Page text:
Open up your phone at any time and vent to a mental health professional about your issues—that’s the promise of text-based therapy. But the experience isn’t quite that seamless, and it’s backed by a limited amount of peer-reviewed research. If you choose to use one of these services, you should do so with the knowledge that you’re participating in an ongoing experiment in a form of therapy whose benefits may or may not be supported by future science.
“Text therapy is really unknown,” said John Torous, who leads the American Psychiatric Association’s working group on apps. “There are a lot of assumptions being made.” In this new form of therapy, you can message your therapist anytime in a secure chat window on your computer or phone, and they respond once or twice a day (or so). Although you can schedule a “live text” session with therapists on some platforms, this is not the primary use. As I discovered when I did a free trial of BetterHelp while researching for Wirecutter’s guide to online therapy, text therapy is more akin to an email exchange. (See my companion piece “What Is It Like to Use Online Therapy?”)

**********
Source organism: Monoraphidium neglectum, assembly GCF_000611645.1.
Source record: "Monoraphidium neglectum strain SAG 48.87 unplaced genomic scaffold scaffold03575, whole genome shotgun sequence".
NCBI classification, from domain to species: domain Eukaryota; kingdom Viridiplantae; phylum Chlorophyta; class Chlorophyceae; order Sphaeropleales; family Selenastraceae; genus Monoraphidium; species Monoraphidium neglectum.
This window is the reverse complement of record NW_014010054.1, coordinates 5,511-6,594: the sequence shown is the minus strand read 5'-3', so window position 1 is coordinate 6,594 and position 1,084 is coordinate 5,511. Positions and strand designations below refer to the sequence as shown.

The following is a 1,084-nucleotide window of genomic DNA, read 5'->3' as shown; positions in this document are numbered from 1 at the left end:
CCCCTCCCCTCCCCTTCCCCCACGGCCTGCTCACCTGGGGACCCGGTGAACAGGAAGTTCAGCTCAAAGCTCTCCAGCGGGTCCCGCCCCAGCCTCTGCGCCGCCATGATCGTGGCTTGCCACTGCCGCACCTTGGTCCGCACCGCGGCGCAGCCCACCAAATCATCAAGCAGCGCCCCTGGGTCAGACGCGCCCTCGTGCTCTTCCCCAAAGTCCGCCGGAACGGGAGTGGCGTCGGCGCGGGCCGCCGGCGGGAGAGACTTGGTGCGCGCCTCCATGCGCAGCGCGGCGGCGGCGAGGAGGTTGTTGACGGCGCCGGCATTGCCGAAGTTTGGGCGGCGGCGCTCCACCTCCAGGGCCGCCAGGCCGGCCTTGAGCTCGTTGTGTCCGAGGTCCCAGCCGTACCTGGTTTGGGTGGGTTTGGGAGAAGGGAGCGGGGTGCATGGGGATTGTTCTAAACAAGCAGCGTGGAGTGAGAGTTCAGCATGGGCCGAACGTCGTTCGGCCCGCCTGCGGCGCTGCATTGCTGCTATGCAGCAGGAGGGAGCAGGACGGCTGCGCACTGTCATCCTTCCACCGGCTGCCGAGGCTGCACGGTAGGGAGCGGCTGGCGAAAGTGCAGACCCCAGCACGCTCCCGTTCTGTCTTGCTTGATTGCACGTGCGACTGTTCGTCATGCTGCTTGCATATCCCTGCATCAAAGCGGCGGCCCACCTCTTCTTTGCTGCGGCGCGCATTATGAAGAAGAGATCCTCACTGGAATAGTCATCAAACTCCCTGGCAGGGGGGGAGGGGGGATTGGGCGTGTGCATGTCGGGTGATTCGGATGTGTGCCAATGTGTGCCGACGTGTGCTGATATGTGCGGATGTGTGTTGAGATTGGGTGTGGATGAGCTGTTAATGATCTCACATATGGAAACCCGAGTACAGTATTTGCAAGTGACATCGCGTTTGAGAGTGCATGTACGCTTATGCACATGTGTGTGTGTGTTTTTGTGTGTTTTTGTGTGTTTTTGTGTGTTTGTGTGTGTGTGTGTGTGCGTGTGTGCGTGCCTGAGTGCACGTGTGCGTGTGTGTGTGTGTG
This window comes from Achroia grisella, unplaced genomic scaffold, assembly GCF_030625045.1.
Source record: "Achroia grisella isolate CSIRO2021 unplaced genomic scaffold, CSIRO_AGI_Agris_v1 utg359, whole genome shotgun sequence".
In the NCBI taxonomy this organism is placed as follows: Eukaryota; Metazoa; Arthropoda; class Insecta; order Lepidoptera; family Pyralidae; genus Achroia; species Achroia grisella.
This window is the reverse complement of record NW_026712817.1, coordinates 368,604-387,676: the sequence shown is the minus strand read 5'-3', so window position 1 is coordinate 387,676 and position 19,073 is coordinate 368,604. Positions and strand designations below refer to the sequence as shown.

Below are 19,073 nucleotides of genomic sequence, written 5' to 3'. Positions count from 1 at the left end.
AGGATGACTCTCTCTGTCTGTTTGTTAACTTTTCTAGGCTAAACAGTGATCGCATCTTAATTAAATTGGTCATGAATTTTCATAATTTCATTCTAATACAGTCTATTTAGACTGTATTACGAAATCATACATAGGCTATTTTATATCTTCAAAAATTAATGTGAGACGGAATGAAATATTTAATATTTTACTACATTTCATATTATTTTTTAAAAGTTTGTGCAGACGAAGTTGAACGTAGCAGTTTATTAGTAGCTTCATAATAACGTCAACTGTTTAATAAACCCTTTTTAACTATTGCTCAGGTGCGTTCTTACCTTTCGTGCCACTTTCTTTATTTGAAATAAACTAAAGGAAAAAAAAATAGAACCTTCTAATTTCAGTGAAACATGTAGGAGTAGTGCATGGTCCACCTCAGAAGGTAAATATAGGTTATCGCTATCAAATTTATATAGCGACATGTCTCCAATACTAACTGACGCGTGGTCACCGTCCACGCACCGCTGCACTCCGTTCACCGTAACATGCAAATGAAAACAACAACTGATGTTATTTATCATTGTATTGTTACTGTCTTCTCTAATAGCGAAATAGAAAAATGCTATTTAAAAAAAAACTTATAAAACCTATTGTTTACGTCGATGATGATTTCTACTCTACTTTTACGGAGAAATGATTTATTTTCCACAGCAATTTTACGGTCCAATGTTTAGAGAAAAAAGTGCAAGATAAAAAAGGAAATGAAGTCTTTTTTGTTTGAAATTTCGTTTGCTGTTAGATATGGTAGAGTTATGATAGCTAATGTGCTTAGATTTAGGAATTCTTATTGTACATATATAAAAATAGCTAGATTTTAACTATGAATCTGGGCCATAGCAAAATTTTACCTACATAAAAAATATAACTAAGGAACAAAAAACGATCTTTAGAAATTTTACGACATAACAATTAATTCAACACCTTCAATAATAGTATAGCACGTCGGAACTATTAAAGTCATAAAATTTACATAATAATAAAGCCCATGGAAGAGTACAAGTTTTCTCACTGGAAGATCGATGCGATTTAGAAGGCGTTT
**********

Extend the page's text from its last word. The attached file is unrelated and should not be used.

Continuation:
Because of the time lag in communication—it’s asynchronous—text-based therapy is different from both traditional in-person therapy and video therapy, which in comparison are rather close to each other.
Text strips away visual cues, noted Sheila Addison, a California-based therapist who offers video sessions. Being face-to-face in a conversation with someone can help them open up because you are there with them. With a text-based app, “you don’t have that leverage to say, ‘I want you to go to a scary place, and I’m going to go there with you,’” Addison explained.